Sizewell: New power station set to get go-ahead

SIZEWELL C will be built and thousands of jobs created thanks to the Government’s pro-nuclear Energy Bill, ministers and EDF bosses claimed last night.

The draft bill crucially includes a mechanism whereby the taxpayer acts like a guarantor for any potential losses for companies willing to invest in nuclear power if energy prices fluctuate.

This means EDF can be sure of a minimum return on their initial investment in building the new reactor.

The bill apparently leaves only one serious hurdle for the project in the shape of new French President Francois Hollande who remains opposed to the country’s reliance to nuclear power and wants the state-owned firm to concentrate its investment at home rather than abroad.

But the news will be largely welcomed in Suffolk with the promise of up to 25,000 jobs across the plant’s lifetime and a likely multi-million pound investment by the company in the local community including plans to bypass the A14 around villages that have been plagued by heavy traffic for years.


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It also paves the way for the disused Bradwell nuclear power station, in Essex, to reopen.

The vital element of the bill – which MPs will now discuss and potentially amend before it becomes law – is the proposal for contracts for difference (CfD) which offer firms a guaranteed minimum profit. It had been suggested that Government might have to fund some of the building work but ministers now hope this will not be the case.

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Energy Minister Charles Hendry told the East Anglian Daily Times the Government had done everything possible to ensure Sizewell C goes ahead.

“What the draft Energy Bill offers is the stability and security for companies like EDF to make a decision on their investment,” he said. “We have done everything necessary to get the best deal for Britain both in terms if investment and jobs and making sure the supply remains.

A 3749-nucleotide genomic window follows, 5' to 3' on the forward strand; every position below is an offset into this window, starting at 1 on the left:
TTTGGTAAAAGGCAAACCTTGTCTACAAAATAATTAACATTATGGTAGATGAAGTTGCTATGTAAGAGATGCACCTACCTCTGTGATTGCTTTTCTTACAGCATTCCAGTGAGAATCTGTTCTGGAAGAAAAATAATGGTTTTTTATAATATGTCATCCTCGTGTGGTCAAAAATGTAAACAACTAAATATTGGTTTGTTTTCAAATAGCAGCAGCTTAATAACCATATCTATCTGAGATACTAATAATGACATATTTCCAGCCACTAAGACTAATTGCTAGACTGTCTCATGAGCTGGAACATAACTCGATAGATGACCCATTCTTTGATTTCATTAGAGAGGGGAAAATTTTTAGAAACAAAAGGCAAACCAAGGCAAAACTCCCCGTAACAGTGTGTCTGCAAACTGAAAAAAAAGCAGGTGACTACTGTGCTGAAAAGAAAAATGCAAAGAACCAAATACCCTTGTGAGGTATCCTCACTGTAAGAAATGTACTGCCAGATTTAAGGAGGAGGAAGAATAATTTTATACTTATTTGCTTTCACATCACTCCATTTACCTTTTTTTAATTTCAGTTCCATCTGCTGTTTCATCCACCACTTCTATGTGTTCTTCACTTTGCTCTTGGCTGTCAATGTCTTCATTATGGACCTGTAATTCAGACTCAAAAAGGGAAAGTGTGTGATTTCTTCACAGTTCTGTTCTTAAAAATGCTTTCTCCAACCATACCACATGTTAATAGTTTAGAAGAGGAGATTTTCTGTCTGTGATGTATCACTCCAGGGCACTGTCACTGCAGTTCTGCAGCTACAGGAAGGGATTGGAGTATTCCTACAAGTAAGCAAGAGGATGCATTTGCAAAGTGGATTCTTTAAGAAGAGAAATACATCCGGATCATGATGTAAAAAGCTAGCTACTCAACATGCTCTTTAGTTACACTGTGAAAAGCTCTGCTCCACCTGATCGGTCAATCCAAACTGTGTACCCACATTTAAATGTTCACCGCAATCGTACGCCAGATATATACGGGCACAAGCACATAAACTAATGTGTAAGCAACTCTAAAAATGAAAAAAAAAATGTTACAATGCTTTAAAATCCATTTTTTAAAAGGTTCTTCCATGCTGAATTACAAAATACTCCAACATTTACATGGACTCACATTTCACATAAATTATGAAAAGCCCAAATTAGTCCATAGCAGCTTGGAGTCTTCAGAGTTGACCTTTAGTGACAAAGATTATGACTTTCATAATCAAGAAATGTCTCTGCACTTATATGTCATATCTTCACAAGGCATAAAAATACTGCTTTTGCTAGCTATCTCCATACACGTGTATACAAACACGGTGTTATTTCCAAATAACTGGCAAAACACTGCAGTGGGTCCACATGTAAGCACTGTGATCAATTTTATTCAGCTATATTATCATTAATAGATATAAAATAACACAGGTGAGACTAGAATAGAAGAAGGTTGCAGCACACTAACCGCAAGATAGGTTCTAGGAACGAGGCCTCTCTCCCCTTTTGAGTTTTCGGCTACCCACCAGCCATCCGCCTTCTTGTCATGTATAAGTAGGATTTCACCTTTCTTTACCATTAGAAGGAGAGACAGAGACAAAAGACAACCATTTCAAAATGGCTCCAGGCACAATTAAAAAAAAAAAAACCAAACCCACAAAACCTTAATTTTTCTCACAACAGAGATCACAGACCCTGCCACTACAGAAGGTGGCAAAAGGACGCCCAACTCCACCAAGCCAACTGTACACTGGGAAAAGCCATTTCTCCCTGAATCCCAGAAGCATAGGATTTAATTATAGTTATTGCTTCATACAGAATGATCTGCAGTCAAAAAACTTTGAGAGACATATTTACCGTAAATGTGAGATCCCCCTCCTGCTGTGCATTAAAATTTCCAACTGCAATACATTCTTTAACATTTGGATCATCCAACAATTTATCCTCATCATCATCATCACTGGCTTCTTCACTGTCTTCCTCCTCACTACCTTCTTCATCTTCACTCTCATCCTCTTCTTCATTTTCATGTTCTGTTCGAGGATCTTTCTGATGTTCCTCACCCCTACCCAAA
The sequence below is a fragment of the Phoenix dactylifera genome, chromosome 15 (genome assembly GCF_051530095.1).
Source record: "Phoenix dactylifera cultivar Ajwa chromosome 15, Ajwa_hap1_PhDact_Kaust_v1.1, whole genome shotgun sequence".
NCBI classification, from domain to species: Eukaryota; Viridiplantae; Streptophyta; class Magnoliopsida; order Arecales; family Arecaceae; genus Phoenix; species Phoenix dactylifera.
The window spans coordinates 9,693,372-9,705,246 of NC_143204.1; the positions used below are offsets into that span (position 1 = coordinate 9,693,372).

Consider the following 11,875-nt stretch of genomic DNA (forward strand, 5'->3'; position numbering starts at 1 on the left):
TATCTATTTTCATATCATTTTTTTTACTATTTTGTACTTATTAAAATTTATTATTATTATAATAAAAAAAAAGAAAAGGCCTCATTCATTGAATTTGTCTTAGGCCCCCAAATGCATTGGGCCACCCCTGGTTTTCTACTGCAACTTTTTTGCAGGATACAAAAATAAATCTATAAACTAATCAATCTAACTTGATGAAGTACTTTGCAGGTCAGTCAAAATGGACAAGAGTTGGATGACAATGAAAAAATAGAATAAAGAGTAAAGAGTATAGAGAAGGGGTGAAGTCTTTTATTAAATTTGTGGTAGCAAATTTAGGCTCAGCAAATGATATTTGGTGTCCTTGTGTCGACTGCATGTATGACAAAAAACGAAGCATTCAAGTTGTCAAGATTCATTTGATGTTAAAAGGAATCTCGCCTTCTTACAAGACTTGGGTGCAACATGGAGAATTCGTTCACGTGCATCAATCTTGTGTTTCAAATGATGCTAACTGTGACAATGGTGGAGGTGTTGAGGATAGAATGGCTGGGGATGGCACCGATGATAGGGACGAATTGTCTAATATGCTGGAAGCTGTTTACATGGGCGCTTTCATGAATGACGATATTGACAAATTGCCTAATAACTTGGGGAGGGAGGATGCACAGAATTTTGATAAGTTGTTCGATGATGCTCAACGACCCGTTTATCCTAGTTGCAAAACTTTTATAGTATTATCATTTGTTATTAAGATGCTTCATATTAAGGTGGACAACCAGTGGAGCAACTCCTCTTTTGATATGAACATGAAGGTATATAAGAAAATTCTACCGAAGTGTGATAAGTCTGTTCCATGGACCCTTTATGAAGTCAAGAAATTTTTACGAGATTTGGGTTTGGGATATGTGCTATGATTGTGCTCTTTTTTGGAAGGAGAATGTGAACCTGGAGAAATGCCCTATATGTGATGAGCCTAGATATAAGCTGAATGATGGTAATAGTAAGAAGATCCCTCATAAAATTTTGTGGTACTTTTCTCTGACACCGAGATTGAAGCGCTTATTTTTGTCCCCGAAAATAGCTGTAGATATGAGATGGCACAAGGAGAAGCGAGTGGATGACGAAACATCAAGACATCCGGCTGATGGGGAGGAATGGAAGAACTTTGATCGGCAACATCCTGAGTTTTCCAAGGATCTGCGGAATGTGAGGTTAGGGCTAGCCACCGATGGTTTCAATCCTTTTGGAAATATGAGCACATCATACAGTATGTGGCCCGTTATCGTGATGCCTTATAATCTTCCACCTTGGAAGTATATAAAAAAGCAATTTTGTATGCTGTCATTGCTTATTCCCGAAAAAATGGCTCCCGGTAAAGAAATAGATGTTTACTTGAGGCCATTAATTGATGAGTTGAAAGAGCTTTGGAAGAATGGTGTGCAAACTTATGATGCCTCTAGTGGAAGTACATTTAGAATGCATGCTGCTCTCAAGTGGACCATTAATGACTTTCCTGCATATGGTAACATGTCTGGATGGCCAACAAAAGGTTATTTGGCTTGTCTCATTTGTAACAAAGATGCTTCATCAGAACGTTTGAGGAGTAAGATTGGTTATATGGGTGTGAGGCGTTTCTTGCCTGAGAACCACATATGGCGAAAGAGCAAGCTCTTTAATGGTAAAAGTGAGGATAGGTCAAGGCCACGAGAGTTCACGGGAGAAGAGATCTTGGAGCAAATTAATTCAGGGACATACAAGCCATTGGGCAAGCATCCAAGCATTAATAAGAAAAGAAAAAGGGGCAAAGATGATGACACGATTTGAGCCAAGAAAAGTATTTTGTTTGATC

“We have worked closely with EDF and we are confident the outcome bill will be positive.”

Mr Hendry added that he believed fears Mr Hollande would force EDF to pull out of building Sizewell C were unfounded: “If Mr Hollande is so committed to growth it would be perverse for him to stop a French company going ahead with this project.”

EDF chief executive Vincent de Rivaz said: “Nuclear must be competitive with other low carbon generation. The Contract for Difference will reflect that requirement. It is vital that we reach a balanced deal which fair for all parties: Government, consumers and investors. It is only by being fair, that a deal can be sustainable for the long term. We will be open and transparent on this.

“Our task now is to work through the detail of the Bill with officials and other stakeholders to ensure its provisions best meet the needs of customers, policymakers and investors. I am confident that new nuclear in the UK should and will go ahead. 2012 is defining year for new nuclear – and there is a need to maintain the current momentum.”

Suffolk Coastal MP Dr Therese Coffey said: “This is good news and is the first step to allow EDF to assess its investment in nuclear energy. There is a lot of work to do in Parliament to keep this moving along but it essential for the future of our energy supply and Sizewell C will bring jobs and investment to our part of Suffolk.”

Tim Yeo, MP for South Suffolk and chairman of the Energy and Climate Change Select Committee, claimed the Bill failed to make clear how the incentives would work and said “an awful lot” still needs to be done.

Shadow Energy Minister Tom Greatrex focused his criticism of the bill on claims bills for consumers could climb initially rather than the provisions for new nuclear projects.

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